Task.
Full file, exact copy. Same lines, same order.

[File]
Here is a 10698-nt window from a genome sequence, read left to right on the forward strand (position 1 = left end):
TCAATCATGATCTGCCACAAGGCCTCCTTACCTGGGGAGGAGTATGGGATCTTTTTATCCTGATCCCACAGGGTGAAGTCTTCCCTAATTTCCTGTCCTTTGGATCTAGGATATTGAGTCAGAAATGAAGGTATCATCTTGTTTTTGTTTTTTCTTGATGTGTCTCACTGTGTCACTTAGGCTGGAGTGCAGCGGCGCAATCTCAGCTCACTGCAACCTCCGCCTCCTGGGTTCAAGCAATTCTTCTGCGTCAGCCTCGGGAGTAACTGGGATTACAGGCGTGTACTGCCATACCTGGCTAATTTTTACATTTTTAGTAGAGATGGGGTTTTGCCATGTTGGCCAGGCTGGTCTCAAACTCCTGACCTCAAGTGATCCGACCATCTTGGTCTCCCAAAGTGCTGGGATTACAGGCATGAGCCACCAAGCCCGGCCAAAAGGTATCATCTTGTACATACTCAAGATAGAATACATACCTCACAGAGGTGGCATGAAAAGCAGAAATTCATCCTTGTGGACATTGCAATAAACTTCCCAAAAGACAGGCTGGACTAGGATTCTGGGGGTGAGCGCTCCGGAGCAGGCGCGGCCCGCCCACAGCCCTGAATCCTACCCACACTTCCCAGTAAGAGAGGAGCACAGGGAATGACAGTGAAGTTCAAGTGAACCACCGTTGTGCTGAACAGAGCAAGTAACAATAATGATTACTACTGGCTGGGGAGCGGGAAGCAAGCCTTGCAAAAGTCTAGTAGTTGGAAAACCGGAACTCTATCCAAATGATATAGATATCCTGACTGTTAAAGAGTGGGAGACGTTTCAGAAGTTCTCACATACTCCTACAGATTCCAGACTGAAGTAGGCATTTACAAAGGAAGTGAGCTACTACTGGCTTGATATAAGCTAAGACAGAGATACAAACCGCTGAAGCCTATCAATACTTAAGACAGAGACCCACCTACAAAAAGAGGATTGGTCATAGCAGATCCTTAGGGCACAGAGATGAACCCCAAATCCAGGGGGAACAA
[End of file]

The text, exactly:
Here is a 10698-nt window from a genome sequence, read left to right on the forward strand (position 1 = left end):
TCAATCATGATCTGCCACAAGGCCTCCTTACCTGGGGAGGAGTATGGGATCTTTTTATCCTGATCCCACAGGGTGAAGTCTTCCCTAATTTCCTGTCCTTTGGATCTAGGATATTGAGTCAGAAATGAAGGTATCATCTTGTTTTTGTTTTTTCTTGATGTGTCTCACTGTGTCACTTAGGCTGGAGTGCAGCGGCGCAATCTCAGCTCACTGCAACCTCCGCCTCCTGGGTTCAAGCAATTCTTCTGCGTCAGCCTCGGGAGTAACTGGGATTACAGGCGTGTACTGCCATACCTGGCTAATTTTTACATTTTTAGTAGAGATGGGGTTTTGCCATGTTGGCCAGGCTGGTCTCAAACTCCTGACCTCAAGTGATCCGACCATCTTGGTCTCCCAAAGTGCTGGGATTACAGGCATGAGCCACCAAGCCCGGCCAAAAGGTATCATCTTGTACATACTCAAGATAGAATACATACCTCACAGAGGTGGCATGAAAAGCAGAAATTCATCCTTGTGGACATTGCAATAAACTTCCCAAAAGACAGGCTGGACTAGGATTCTGGGGGTGAGCGCTCCGGAGCAGGCGCGGCCCGCCCACAGCCCTGAATCCTACCCACACTTCCCAGTAAGAGAGGAGCACAGGGAATGACAGTGAAGTTCAAGTGAACCACCGTTGTGCTGAACAGAGCAAGTAACAATAATGATTACTACTGGCTGGGGAGCGGGAAGCAAGCCTTGCAAAAGTCTAGTAGTTGGAAAACCGGAACTCTATCCAAATGATATAGATATCCTGACTGTTAAAGAGTGGGAGACGTTTCAGAAGTTCTCACATACTCCTACAGATTCCAGACTGAAGTAGGCATTTACAAAGGAAGTGAGCTACTACTGGCTTGATATAAGCTAAGACAGAGATACAAACCGCTGAAGCCTATCAATACTTAAGACAGAGACCCACCTACAAAAAGAGGATTGGTCATAGCAGATCCTTAGGGCACAGAGATGAACCCCAAATCCAGGGGGAACAA